All the working people of Europe are paying close attention to what is happening in France. A test similar to that of the Macron government must be faced by the Spanish executive. The retirement age in the second largest economy in the European Union is one of the lowest in Europe and, if the reform goes ahead, France would be close to 65 in Spain or 67 in Denmark.
France is one of the European countries with the best labor legislation, which makes it a region that is not very permeable to investments by multinationals and a target to defeat for successive French capitalist governments ─attempts to modify the pension system have already taken longer. 30 years old. What is fair for the French working class and the result of decades of struggle for the Macron government ─under the excuse of extending longevity─ is a "fiscal imbalance".
Workers from the main French union sectors (public transport, refineries, schools and power plants) along with thousands of others promised a country in blockade before allowing the legislature to give the green light to the reactionary reform.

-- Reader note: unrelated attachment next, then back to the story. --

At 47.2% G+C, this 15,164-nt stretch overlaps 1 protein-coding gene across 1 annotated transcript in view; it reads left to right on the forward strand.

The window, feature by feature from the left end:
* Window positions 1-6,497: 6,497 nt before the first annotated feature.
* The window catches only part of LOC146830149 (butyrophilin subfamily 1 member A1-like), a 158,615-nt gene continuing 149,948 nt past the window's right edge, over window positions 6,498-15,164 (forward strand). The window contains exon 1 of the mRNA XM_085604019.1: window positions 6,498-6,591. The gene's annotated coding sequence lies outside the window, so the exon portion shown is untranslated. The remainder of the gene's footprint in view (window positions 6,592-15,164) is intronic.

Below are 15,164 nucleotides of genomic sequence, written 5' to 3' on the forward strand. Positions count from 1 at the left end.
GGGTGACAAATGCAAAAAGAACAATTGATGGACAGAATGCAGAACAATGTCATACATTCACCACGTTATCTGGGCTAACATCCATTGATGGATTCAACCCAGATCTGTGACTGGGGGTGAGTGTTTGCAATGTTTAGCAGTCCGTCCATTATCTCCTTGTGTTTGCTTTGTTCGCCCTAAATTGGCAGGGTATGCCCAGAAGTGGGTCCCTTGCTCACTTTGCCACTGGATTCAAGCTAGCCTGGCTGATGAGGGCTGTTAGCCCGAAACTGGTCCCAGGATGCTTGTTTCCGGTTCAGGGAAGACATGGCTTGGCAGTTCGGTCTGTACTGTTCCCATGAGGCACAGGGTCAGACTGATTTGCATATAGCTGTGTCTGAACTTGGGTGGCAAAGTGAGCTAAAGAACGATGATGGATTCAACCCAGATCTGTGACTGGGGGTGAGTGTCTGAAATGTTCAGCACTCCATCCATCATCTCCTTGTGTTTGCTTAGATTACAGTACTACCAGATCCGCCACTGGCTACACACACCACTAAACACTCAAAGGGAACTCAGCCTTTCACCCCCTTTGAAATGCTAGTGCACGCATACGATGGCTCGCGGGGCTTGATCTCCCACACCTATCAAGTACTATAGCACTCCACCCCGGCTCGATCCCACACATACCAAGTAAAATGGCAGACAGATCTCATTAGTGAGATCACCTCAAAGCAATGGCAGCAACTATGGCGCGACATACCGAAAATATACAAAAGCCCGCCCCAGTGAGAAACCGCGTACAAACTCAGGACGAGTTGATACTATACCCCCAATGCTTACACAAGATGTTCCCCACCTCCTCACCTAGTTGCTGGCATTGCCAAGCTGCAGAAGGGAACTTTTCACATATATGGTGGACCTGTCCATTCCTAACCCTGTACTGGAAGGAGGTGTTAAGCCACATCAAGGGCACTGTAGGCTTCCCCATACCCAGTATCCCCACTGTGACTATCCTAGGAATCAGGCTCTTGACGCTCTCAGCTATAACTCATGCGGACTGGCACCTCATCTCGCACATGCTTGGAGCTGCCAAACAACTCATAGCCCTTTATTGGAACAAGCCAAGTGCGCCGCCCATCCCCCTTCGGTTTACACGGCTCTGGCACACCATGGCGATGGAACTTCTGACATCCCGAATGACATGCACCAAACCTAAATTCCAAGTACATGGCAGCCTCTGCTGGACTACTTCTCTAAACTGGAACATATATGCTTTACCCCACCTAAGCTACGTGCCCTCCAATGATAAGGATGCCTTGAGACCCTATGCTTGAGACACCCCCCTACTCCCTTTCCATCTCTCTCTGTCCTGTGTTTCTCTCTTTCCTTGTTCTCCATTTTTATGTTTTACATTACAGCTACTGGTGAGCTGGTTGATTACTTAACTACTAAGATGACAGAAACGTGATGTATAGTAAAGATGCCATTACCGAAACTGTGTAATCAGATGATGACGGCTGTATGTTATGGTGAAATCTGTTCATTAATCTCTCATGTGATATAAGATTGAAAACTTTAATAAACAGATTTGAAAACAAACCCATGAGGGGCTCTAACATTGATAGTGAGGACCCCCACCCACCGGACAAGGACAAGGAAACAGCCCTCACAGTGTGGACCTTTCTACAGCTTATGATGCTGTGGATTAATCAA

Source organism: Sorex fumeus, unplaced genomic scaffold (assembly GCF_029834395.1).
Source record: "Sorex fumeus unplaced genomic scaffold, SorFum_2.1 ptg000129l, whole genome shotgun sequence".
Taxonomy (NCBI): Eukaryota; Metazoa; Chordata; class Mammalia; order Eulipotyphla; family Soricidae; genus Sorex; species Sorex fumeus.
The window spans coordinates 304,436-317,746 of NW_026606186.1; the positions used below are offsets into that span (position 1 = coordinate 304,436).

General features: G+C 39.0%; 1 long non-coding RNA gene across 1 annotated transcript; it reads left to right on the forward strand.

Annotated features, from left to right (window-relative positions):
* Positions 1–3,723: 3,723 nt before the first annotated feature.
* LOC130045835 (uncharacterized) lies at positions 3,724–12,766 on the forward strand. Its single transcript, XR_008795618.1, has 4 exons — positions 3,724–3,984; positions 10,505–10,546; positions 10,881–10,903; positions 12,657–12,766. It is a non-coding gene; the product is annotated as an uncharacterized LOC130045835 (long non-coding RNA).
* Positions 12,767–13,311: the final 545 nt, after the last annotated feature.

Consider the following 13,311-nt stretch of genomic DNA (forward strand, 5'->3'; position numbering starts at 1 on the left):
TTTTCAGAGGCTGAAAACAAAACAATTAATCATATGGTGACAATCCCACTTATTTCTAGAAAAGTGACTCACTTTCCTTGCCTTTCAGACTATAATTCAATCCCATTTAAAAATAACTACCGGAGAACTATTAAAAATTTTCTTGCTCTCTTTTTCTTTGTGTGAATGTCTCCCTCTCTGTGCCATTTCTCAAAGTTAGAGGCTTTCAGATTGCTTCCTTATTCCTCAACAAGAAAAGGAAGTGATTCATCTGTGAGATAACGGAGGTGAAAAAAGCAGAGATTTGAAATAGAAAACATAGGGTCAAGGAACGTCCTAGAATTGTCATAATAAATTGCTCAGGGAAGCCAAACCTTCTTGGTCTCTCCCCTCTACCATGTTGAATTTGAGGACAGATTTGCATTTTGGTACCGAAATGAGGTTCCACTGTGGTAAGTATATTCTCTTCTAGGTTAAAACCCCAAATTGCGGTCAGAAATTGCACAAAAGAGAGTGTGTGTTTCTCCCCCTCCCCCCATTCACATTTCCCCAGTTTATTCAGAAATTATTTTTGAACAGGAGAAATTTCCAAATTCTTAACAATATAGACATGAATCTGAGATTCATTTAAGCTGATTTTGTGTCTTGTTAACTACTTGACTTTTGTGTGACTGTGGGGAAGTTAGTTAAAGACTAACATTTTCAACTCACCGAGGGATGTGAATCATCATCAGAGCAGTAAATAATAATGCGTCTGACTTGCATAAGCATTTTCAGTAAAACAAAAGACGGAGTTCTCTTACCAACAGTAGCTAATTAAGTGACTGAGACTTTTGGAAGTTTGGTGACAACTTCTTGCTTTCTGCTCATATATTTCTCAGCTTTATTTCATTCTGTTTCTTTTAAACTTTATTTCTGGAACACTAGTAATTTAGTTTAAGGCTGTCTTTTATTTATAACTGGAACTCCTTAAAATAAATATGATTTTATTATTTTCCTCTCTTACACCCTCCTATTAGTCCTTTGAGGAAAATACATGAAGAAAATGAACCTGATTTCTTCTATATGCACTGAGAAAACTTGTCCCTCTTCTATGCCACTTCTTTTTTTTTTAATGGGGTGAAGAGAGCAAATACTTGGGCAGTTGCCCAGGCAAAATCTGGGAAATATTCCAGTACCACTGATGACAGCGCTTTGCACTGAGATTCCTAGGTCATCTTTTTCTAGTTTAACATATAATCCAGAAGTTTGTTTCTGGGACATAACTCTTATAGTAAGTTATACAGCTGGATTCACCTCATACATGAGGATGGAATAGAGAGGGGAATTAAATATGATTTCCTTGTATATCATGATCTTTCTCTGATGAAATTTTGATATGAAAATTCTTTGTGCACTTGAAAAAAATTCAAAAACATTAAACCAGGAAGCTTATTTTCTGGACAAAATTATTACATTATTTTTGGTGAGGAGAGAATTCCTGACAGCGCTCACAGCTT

The first day of protests (01.19.23) against the pension reform managed to gather some 80,000 people in Paris and between one and two million throughout the country. Most of the trains were cancelled, electricity sector employees reduced the power supply and about 70% of preschool and primary school teachers refused to work. High school student unions and police unions also joined.
The second day of protests (01.31.23) was higher: 1,272 million according to the authorities of the Ministry of the Interior and 2.8 according to the unions. According to the newspaper Le Monde , it is in any case " a record against a social reform since 1995 ". In Paris there were 150,000 according to the police, while the CGT counted 500,000, but participation also rose in most cities and towns: 40,000 in Marseille, 28,000 in Nantes, 23,000 in Rennes, etc., according to the police. Strikers ─ who do not get paid for unemployed hours ─ were less numerous in the public sector, such as in education or in the state railway company SNCF, although a large part of the regional trains were paralyzed. The spearhead came from the energy sector. Nuclear power plants registered a drop in production of about 3,000 MWh, according to the EDF company. And between 75% and 100% of the personnel of the refineries and warehouses of TotalEnergies joined the strike, according to the CGT.